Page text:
But hearing sudden roar of alarm, I looked up to see the Spanish ship was going down rapidly by the head, whereupon was wild uproar and panic, some of our rogues cutting away at the grapples even before their comrades had scrambled back to safety; so was strife amongst them and confusion worse confounded. The last man was barely aboard than our yards were braced round and we stood away clear of this sinking ship. Now presently uproar broke out anew and looking whence it proceeded, I beheld four Spaniards (who it seemed had leapt aboard us unnoticed in the press), and these miserable wretches methought would be torn in pieces. But thither swaggered Belvedere, flourishing his pistols and ordering his rogues back, and falls to questioning these prisoners and though I could not hear, I saw how they cast themselves upon their knees, with hands upraised to heaven, supplicating his mercy. He stood with arms folded, nodding his head now and then as he listened, so that I began to have some hopes that he would spare them; but all at once he gestured with his arms, whereon was a great gust of laughter and cheering, and divers men began rigging a wide plank out-board from the gangway amidships, whiles others hasted to pinion these still supplicating wretches. This done, they seized upon one, and hoisting him up on the plank with his face to the sea, betook them to pricking him with sword and pike, thus goading him to walk to his death. So this miserable, doomed man crept out along the plank, whimpering pleas for mercy to the murderers behind him and prayers for mercy to the God above him, until he was come to the plank's end and cowered there, raising and lowering his bound hands in his agony while he gazed down into the merciless sea that was to engulf him. All at once he stood erect, his fettered hands upraised to heaven, and then with a piteous, wailing cry he plunged down to his death and vanished 'mid the surge; once he came up, struggling and gasping, ere he was swept away in the race of the tide.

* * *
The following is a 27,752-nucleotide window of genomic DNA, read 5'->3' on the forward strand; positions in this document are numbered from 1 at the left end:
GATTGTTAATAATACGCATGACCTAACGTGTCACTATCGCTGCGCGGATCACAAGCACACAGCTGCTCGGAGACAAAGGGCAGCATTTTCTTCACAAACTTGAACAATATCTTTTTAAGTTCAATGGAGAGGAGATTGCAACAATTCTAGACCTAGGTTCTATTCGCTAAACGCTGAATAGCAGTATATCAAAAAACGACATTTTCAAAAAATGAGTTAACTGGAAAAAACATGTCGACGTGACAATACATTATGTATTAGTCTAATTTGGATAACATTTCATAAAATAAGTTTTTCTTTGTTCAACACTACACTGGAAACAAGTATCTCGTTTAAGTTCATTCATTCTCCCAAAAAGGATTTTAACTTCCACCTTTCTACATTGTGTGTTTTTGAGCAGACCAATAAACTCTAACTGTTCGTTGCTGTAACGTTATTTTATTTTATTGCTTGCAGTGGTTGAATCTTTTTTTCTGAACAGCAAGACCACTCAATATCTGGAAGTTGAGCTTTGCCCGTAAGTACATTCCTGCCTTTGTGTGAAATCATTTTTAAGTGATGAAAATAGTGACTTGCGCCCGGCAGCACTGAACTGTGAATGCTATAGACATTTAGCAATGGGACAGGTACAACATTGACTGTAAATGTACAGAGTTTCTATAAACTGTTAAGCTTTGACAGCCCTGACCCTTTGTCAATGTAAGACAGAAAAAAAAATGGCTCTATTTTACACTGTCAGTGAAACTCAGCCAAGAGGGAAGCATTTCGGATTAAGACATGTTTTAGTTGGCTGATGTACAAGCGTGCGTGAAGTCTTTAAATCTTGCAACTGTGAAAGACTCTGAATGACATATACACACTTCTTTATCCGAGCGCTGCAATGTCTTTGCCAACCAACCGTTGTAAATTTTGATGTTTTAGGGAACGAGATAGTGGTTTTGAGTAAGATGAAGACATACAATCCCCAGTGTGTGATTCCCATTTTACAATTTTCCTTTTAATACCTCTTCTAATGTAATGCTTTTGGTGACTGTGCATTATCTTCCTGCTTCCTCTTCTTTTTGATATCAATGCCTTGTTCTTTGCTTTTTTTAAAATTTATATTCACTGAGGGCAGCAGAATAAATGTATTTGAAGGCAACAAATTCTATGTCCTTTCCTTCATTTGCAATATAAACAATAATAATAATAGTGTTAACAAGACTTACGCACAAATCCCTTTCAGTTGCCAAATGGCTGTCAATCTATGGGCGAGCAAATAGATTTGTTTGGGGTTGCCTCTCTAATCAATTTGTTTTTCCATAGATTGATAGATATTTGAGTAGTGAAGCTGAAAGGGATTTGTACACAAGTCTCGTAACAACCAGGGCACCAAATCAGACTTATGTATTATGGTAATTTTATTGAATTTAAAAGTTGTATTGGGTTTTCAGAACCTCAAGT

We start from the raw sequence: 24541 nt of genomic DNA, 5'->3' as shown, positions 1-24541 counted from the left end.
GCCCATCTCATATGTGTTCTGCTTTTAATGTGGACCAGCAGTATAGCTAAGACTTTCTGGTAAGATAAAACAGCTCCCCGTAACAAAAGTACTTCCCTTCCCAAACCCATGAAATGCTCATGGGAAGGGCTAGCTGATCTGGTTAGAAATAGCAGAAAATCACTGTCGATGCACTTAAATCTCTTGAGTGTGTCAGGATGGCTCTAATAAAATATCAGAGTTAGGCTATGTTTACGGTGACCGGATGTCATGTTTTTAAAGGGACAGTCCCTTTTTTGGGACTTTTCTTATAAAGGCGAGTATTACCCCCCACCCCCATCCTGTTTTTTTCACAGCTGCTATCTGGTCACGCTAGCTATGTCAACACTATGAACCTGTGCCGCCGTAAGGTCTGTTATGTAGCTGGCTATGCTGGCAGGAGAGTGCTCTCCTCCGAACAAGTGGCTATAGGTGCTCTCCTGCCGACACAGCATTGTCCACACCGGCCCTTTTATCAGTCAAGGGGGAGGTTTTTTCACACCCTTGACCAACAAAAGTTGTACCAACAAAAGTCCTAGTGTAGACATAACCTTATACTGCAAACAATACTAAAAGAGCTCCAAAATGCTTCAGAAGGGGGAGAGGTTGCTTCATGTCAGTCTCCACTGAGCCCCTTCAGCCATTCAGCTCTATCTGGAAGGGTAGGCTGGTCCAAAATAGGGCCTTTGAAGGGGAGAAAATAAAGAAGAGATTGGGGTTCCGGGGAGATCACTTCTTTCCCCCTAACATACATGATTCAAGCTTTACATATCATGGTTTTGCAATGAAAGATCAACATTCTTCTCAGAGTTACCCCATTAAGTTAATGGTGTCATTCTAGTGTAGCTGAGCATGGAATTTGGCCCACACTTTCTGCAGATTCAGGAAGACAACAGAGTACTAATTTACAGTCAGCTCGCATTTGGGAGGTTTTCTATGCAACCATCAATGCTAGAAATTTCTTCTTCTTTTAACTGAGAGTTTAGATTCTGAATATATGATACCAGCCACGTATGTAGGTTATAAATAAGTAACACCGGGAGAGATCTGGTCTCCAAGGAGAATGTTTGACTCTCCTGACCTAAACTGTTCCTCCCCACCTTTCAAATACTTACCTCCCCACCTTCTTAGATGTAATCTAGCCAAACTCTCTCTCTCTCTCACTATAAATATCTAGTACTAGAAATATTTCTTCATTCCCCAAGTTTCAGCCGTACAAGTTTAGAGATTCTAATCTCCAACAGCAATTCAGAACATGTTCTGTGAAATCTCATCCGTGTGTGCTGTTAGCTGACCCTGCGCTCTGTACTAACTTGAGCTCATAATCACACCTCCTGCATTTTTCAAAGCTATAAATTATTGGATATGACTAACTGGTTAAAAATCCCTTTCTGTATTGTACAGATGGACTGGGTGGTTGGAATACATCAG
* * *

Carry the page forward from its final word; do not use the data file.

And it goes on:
Now hereupon I cast myself on my knees and hiding my face in my fettered hands, fell to a passion of prayer for the soul of this unknown man. And as I prayed, I heard yet other lamentable outcries, followed in due season by the hollow plunge of falling bodies; and so perished these four miserable captives.

I was yet upon my knees when I felt a hand upon my shoulder and the touch (for a wonder) was kindly, and raising my head I found Resolution Day looking down on me with his solitary, bright eye and his grim lips up-curling to friendly smile.

"So perish all Papishers, Romanists, Inquisitioners, and especially Spanishers, friend!"

"'Twas cruel and bloody murder!" quoth I, scowling up at him.